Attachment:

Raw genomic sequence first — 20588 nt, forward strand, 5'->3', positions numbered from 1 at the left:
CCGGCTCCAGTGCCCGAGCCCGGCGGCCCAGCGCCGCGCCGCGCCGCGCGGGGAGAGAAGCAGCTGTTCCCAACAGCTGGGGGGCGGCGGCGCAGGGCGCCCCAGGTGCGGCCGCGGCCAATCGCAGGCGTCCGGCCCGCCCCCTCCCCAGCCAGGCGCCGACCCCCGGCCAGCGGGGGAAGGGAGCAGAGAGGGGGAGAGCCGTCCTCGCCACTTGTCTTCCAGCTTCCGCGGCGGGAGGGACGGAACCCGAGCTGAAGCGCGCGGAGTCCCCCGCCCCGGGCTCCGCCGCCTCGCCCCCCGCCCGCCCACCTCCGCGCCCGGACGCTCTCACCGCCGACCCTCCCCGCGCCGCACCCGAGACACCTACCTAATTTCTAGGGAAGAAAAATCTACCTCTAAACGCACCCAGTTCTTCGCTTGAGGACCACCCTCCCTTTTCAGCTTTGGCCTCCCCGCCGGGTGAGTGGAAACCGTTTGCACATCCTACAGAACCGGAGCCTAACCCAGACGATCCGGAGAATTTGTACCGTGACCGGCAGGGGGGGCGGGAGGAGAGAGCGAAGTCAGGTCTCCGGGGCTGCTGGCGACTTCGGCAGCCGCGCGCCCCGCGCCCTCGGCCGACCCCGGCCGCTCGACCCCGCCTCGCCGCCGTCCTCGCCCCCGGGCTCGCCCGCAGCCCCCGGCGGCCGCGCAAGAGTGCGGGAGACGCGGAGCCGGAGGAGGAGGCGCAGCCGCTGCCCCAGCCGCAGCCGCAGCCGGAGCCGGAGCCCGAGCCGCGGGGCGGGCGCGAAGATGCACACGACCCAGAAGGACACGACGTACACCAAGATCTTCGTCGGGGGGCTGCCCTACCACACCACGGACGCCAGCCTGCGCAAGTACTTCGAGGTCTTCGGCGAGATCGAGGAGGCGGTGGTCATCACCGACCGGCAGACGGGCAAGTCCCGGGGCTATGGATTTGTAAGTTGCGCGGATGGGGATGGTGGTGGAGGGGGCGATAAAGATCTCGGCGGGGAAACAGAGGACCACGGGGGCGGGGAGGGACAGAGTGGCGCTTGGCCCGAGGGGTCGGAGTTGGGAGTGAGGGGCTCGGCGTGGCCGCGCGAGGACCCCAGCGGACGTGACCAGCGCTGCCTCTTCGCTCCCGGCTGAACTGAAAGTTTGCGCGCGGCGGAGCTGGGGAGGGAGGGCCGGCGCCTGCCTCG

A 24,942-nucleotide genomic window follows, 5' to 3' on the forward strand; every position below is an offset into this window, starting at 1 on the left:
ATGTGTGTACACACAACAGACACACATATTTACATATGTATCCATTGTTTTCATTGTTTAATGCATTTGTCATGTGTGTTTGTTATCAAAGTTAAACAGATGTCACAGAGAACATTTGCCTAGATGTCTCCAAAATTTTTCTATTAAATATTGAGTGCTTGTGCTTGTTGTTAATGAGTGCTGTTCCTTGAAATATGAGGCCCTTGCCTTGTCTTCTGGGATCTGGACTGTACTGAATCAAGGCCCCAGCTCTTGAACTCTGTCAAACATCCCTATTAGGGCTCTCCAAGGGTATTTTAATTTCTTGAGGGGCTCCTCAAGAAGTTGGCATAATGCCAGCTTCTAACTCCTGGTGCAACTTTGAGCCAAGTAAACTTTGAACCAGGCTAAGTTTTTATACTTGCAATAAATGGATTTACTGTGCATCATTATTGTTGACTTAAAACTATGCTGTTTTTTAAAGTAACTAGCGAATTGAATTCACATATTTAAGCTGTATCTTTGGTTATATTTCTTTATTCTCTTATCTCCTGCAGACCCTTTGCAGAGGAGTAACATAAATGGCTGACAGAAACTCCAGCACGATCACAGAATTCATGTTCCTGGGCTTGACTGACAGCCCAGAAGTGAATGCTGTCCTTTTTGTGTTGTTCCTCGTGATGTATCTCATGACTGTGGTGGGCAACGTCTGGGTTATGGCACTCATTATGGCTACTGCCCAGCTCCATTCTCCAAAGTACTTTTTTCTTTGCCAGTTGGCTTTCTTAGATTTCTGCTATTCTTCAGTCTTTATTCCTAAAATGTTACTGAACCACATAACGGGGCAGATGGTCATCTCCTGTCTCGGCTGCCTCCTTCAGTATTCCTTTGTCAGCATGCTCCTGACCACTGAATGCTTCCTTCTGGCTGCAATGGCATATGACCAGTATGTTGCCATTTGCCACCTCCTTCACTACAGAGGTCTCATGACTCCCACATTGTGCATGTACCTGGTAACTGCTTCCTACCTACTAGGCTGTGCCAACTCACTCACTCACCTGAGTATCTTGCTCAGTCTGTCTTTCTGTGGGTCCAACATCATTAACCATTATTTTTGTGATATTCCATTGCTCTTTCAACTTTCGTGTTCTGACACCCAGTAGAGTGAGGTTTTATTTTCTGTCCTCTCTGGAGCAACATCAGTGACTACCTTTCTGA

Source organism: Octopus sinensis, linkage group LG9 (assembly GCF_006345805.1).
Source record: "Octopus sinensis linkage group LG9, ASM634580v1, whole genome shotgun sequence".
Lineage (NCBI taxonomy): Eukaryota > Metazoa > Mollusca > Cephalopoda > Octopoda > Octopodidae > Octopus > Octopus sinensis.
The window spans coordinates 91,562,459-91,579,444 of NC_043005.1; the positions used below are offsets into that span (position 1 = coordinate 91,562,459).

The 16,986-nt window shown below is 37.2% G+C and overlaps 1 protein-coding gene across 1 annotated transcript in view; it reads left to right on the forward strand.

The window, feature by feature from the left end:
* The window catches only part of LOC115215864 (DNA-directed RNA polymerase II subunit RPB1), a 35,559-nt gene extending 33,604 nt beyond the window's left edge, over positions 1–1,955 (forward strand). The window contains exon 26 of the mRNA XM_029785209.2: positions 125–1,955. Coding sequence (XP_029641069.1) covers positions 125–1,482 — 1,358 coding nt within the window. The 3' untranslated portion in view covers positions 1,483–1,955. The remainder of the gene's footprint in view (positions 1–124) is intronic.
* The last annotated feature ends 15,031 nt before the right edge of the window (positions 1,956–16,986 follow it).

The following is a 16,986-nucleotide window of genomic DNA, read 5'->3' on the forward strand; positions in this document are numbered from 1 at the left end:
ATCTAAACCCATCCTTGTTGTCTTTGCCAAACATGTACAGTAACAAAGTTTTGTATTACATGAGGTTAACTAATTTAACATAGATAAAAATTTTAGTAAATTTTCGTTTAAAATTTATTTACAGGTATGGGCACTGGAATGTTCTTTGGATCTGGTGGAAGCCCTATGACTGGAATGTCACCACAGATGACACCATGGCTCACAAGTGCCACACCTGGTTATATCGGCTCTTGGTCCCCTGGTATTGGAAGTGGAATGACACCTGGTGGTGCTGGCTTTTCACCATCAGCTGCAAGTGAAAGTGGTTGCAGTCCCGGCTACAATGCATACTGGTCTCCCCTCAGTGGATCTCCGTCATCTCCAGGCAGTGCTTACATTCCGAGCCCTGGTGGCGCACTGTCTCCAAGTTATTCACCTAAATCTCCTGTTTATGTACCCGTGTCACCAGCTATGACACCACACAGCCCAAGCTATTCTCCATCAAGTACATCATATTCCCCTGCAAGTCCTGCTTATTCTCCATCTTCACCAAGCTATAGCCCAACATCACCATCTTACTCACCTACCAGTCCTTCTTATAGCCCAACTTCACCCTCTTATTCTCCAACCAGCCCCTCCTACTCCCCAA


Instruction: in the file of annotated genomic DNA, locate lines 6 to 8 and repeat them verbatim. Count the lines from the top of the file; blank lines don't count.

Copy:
Source record: "Octopus sinensis linkage group LG9, ASM634580v1, whole genome shotgun sequence".
Lineage (NCBI taxonomy): Eukaryota > Metazoa > Mollusca > Cephalopoda > Octopoda > Octopodidae > Octopus > Octopus sinensis.
The window spans coordinates 91,562,459-91,579,444 of NC_043005.1; the positions used below are offsets into that span (position 1 = coordinate 91,562,459).